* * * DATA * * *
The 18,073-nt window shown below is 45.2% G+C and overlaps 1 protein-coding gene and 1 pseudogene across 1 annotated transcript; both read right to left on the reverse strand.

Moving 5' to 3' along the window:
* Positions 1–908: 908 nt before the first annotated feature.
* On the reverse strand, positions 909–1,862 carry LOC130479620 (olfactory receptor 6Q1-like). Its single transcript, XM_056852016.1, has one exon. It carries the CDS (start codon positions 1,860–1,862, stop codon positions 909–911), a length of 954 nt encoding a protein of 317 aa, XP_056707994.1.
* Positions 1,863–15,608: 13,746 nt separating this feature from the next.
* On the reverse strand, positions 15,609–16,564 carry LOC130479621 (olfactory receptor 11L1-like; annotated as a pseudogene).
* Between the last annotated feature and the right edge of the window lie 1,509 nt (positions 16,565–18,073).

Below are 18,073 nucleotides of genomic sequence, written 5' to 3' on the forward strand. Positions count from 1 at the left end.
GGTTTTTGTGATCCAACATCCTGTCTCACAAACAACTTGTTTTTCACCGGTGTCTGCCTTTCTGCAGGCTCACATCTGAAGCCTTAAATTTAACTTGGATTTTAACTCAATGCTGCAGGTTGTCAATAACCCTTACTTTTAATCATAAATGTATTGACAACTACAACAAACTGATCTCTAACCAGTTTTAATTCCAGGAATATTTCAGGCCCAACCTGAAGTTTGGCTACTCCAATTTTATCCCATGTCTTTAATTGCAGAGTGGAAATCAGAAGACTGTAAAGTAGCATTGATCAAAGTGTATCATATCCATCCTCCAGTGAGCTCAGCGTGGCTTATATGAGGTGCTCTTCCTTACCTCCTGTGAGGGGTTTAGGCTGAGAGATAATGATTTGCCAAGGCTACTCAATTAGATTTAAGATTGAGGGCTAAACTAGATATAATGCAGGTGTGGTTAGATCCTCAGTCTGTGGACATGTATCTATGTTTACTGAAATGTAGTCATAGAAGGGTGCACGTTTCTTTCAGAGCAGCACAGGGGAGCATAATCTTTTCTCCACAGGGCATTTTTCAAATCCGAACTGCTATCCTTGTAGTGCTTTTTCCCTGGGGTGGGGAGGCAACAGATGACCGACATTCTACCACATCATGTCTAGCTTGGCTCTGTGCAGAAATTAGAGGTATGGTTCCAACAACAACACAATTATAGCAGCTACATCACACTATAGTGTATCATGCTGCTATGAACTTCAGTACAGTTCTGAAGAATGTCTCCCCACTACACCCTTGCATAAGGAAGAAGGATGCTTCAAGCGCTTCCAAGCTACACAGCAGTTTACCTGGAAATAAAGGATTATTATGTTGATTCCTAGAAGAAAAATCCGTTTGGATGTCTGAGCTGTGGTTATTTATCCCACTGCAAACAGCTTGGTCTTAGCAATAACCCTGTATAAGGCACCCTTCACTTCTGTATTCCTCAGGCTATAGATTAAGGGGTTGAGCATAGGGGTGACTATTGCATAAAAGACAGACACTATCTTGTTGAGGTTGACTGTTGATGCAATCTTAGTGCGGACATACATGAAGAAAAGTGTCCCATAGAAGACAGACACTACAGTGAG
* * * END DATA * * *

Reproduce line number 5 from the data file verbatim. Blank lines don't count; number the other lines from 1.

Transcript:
* Positions 1,863–15,608: 13,746 nt separating this feature from the next.